Running on Full
Charles Peacock Is Fascinated by the New and Unexpected, Even When It Shows Up in the Form of Brain Cancer
Charles Peacock is a writer and traveler at heart.
He has lived in Paris and Copenhagen. He loves to visit friends in other European cities and elsewhere around the world. He thrives on changing perspectives, climbing mountains in Switzerland or in America's national parks.
"I judge my days by how interesting or unusual they are. Traveling and being in a new place is the best feeling there is" he said.
But the 39-year-old screenwriter said one trip stands out for the way his life changed.
A dull headache had dragged on for weeks before his flight to Hong Kong in early 2012. Peacock began to experience odd déjà vu sensations, and he passed out twice. At his destination, with symptoms getting worse instead of better, he underwent an MRI. Doctors detected and surgically removed a glioblastoma multiforme, or GBM, the most aggressive brain tumor there is.
"For me" he said, "having brain cancer surgery in Hong Kong – and it's not a stretch for me to say this – it was one of the best trips I've ever had in my life. It was just wild – nonstop fascinating and insane and hilarious. … The whole thing, having brain cancer in general, has made my life more interesting, not less, and more exciting, not less."
Back home in Los Angeles, Peacock consulted brain cancer specialists at two world-renowned centers and decided to continue his treatment at Cedars-Sinai with neuro-oncologist Jethro Hu, MD. He started chemotherapy, underwent focused radiation therapy – riding his motorcycle to visits – and participated in a clinical trial of an anticancer vaccine called ICT-107. The experimental therapy is designed to help the immune system recognize and attack recurring cancer cells.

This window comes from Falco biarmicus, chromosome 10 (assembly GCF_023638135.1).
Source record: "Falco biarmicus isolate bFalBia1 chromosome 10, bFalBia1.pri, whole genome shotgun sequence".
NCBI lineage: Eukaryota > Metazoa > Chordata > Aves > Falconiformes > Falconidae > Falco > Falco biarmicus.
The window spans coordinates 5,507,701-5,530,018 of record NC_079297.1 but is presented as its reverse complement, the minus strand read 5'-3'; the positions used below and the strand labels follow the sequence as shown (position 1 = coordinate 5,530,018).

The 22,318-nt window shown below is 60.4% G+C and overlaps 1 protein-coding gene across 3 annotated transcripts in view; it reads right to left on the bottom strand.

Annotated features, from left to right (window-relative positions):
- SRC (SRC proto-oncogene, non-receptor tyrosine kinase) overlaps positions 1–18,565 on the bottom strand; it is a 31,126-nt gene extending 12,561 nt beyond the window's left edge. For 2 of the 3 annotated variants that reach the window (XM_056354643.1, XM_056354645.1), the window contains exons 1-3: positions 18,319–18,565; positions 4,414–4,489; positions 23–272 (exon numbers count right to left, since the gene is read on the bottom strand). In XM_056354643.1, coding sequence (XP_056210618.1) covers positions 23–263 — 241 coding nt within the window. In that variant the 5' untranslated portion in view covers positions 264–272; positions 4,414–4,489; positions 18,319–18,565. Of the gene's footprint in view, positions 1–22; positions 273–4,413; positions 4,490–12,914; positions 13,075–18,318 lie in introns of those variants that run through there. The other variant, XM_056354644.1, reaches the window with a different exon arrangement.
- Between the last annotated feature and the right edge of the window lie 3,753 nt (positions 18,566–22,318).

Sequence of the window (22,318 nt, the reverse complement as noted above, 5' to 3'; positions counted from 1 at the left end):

GBMs are notorious for growing back. Any cells left behind after surgery can regenerate and even migrate to other areas of the brain. Peacock's Hong Kong surgeon intentionally left a small amount of tumor that was dangerously close to vital brain structures. When it started to regrow soon after Peacock returned to LA, Cedars-Sinai neurosurgeon Chirag Patil, MD, program director of the Neurosurgery Residency, took it out.
Follow-up MRIs were clear – until the spring of 2014, when the cancer returned and Patil again removed the new growth.
"It's pretty great that someone can put their hands inside your brain and take billions of cancer cells out and leave you able to walk and talk. That's the closest thing we have to magic" said Peacock, adding that consulting with the doctors seems more like chatting with friends.
"I love both of those guys, and it's wild because they're pretty much the same age as me. I'm really interested in the science of what they're doing, and I enjoy talking to them about it. It's a really exciting type of oncology because it's so tough, but that attracts a lot of the smartest guys, and there's a lot that's changing very quickly" he said. "It's nice to have a personal relationship with people who are so important to your survival."
Peacock's youth is on his side: Younger age has been linked to a stronger immune system and a better chance of longer survival. Most GBMs occur in middle age or later. Peacock also is in good physical condition – plenty strong enough to run four miles to the hospital the morning of brain surgery, as he did last June. Two weeks post-surgery, he was on a flight to Amsterdam to see friends.
He said he hopes he's still early in his journey, but in any case, has dedicated his life to "repaying the world" for having gotten him this far. To that end, Peacock wants to create a movie with its proceeds going to help cancer research and support programs.
Although glioblastomas are not considered curable, Patil and Hu approach Peacock's case as a long-term, potentially lethal condition that requires vigilance – MRIs every two months for now – and aggressive treatment if and when it returns.
"At any other time and place in history, I wouldn't be alive. And it's hard for me not to have that be the first thing I see when I think about having brain cancer" he said. "There are a lot of other people in the world right now who would die of this immediately. The fact that I'm alive at all is almost ridiculously lucky. Living down the street from Cedars-Sinai is just one very small part of how lucky I've been."